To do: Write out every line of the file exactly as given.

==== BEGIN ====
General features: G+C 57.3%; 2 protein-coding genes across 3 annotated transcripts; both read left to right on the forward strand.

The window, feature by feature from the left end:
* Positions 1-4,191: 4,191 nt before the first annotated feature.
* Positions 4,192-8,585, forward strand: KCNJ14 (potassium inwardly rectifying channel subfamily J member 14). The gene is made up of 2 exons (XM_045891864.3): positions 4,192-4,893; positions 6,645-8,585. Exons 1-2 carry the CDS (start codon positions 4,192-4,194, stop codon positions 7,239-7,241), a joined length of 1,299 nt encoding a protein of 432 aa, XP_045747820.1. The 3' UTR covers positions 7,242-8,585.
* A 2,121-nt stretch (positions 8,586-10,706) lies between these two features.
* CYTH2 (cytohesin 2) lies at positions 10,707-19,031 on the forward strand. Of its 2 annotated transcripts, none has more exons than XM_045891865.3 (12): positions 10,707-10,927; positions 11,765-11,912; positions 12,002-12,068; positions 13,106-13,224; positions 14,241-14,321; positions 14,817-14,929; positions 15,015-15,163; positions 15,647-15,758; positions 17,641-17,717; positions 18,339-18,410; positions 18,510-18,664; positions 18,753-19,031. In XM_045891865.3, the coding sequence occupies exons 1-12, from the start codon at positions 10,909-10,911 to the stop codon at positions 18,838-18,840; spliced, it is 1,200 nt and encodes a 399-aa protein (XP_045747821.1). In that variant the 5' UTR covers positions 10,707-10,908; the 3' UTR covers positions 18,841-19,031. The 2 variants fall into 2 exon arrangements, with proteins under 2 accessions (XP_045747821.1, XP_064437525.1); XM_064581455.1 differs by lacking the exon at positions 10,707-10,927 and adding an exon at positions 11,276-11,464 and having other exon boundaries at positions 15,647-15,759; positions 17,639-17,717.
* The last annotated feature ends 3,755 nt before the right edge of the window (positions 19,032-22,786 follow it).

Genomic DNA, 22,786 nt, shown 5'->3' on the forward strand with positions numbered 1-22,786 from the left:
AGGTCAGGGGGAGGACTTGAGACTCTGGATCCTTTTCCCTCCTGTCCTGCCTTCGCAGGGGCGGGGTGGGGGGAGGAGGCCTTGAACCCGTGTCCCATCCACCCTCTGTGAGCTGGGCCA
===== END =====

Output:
General features: G+C 57.3%; 2 protein-coding genes across 3 annotated transcripts; both read left to right on the forward strand.

The window, feature by feature from the left end:
* Positions 1-4,191: 4,191 nt before the first annotated feature.
* Positions 4,192-8,585, forward strand: KCNJ14 (potassium inwardly rectifying channel subfamily J member 14). The gene is made up of 2 exons (XM_045891864.3): positions 4,192-4,893; positions 6,645-8,585. Exons 1-2 carry the CDS (start codon positions 4,192-4,194, stop codon positions 7,239-7,241), a joined length of 1,299 nt encoding a protein of 432 aa, XP_045747820.1. The 3' UTR covers positions 7,242-8,585.
* A 2,121-nt stretch (positions 8,586-10,706) lies between these two features.
* CYTH2 (cytohesin 2) lies at positions 10,707-19,031 on the forward strand. Of its 2 annotated transcripts, none has more exons than XM_045891865.3 (12): positions 10,707-10,927; positions 11,765-11,912; positions 12,002-12,068; positions 13,106-13,224; positions 14,241-14,321; positions 14,817-14,929; positions 15,015-15,163; positions 15,647-15,758; positions 17,641-17,717; positions 18,339-18,410; positions 18,510-18,664; positions 18,753-19,031. In XM_045891865.3, the coding sequence occupies exons 1-12, from the start codon at positions 10,909-10,911 to the stop codon at positions 18,838-18,840; spliced, it is 1,200 nt and encodes a 399-aa protein (XP_045747821.1). In that variant the 5' UTR covers positions 10,707-10,908; the 3' UTR covers positions 18,841-19,031. The 2 variants fall into 2 exon arrangements, with proteins under 2 accessions (XP_045747821.1, XP_064437525.1); XM_064581455.1 differs by lacking the exon at positions 10,707-10,927 and adding an exon at positions 11,276-11,464 and having other exon boundaries at positions 15,647-15,759; positions 17,639-17,717.
* The last annotated feature ends 3,755 nt before the right edge of the window (positions 19,032-22,786 follow it).

Genomic DNA, 22,786 nt, shown 5'->3' on the forward strand with positions numbered 1-22,786 from the left:
AGGTCAGGGGGAGGACTTGAGACTCTGGATCCTTTTCCCTCCTGTCCTGCCTTCGCAGGGGCGGGGTGGGGGGAGGAGGCCTTGAACCCGTGTCCCATCCACCCTCTGTGAGCTGGGCCA